Perhaps one of the more fascinating things this project can do is to bring some element of humanity to local history. Oftentimes, history feels separate from our modern lives. 

Textbooks and biographies, though they tell real stories of true events, present those people and events as carefully preserved tales and images. Even historical reenactments carry with them a sense of fantasy and fabrication as actors go through the motions of a well-prepared script.

But these documents, for all the dryness of a court proceeding, provide a tangible glimpse into real lives. As with most things from before the Industrial Revolution, they are handwritten and many also contain notes, asides, and even doodles from bored court clerks going about their duties, like the clerk writing his little ode to Joseph Tuttle’s recurring inability to control his outbursts.

A collection of handwritten court files from the turn of the 19th Century, waiting to be unfolded.

In addition to some big-name defendants — including at least 66 cases dealing with New Haven resident Benedict Arnold and his sister Hannah, many from before he turned coat during the American Revolution – the project has allowed Morin and her team to chart changing cultural beliefs and values as New Haven (and the country) moved through the centuries.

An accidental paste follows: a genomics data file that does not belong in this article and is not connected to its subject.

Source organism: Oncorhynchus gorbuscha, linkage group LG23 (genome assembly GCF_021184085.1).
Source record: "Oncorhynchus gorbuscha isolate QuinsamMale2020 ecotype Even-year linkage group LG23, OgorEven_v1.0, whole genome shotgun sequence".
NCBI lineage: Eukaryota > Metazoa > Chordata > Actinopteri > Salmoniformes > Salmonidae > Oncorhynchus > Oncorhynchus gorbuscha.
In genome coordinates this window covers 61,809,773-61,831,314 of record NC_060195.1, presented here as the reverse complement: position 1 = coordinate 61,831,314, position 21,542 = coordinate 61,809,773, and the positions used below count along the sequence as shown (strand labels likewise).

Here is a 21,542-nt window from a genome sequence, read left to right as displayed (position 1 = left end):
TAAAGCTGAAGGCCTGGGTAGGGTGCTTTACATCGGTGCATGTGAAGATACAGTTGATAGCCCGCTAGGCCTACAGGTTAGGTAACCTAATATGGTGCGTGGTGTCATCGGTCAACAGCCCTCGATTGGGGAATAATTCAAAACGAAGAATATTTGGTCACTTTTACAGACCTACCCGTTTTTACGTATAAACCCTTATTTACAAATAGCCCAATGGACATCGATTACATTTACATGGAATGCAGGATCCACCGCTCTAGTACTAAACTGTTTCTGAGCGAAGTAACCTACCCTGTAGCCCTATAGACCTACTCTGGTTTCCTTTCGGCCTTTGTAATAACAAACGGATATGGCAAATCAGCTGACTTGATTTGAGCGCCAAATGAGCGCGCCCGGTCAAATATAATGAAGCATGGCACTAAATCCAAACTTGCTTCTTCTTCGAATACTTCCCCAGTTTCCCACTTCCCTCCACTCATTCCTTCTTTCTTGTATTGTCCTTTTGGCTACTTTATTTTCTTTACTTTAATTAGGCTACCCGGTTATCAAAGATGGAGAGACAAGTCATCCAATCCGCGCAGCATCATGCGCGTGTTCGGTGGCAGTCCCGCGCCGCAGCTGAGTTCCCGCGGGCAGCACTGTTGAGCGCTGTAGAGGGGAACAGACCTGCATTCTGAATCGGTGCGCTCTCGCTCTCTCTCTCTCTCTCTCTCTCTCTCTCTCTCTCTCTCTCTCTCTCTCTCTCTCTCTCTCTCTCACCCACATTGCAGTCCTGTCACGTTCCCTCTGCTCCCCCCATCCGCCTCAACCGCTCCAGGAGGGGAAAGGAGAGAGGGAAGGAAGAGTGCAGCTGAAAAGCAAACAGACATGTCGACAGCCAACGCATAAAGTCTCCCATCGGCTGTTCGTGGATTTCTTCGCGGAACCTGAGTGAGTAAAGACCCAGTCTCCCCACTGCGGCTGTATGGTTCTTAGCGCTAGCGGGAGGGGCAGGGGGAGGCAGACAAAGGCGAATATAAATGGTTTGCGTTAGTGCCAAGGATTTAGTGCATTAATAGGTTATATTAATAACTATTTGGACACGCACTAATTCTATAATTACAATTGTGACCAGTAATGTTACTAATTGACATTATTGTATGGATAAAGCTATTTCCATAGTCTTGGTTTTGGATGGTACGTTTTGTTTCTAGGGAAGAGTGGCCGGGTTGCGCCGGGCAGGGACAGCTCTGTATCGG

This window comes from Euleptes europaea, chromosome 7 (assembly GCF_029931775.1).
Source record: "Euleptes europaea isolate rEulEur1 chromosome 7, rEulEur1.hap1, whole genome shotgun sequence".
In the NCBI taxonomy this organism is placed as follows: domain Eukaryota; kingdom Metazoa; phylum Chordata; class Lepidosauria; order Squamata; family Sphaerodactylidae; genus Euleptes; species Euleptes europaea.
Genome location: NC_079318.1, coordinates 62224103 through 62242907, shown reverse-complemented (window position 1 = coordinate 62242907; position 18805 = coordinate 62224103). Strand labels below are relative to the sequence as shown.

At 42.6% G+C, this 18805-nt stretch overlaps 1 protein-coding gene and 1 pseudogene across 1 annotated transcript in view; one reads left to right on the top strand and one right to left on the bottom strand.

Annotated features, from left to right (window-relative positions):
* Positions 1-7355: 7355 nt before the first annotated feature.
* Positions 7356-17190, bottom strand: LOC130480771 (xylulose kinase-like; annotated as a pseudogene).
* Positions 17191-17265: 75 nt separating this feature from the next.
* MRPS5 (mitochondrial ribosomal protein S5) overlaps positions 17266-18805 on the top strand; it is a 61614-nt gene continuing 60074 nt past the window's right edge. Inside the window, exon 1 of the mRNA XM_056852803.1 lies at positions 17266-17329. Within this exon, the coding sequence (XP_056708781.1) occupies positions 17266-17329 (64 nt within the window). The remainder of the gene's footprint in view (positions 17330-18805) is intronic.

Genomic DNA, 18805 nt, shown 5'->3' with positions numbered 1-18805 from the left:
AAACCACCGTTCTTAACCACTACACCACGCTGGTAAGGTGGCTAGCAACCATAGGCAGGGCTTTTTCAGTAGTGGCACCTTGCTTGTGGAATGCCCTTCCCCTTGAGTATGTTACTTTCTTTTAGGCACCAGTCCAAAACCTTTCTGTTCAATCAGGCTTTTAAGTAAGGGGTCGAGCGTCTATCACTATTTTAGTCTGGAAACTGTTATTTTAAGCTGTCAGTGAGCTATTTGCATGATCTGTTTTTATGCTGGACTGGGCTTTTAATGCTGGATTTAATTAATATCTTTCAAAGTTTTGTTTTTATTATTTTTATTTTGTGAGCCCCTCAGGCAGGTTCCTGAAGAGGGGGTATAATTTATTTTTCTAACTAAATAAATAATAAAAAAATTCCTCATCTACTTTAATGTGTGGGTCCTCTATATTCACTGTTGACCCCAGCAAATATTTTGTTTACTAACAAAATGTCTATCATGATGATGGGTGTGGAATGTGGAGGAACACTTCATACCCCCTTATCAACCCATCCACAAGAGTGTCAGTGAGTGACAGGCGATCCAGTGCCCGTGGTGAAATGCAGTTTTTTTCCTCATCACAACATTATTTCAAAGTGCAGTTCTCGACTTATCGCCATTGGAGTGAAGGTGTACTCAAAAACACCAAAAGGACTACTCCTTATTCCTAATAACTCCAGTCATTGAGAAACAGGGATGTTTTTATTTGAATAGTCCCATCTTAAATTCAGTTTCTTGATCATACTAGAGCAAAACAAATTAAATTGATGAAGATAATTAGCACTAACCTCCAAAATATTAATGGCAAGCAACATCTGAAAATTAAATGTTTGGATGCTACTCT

“New Haven was a Puritanical colony, so there’s a lot of interesting things like, for example, they used to prosecute for fornication,” she explains. “In the early 1700s, there are a tremendous amount of fornication cases that were processed. 

They would even go after married couples if a baby came earlier than nine months [after the wedding] and the midwives would testify. They would charge them, both the husband and wife would be prosecuted, and in the 1600s they’d be whipped.”

Morin says that punishments would eventually be downgraded to a fine and as you move through the 18thcentury, those fornication cases begin to disappear entirely. The same can be said for witchcraft which was prosecuted throughout the 1600s but fell out of favor around the turn of the century.

“The Puritans weren’t concerned with legal technicalities, they were concerned with punishing the guilty,” Morin explains. “There was a later case where a man argued that he was not guilty based on a technicality, and he won his case. He would not have won it in an earlier era, so you are seeing the shift from the Puritan mindset to the revolutionary mindset to an industrial mindset.”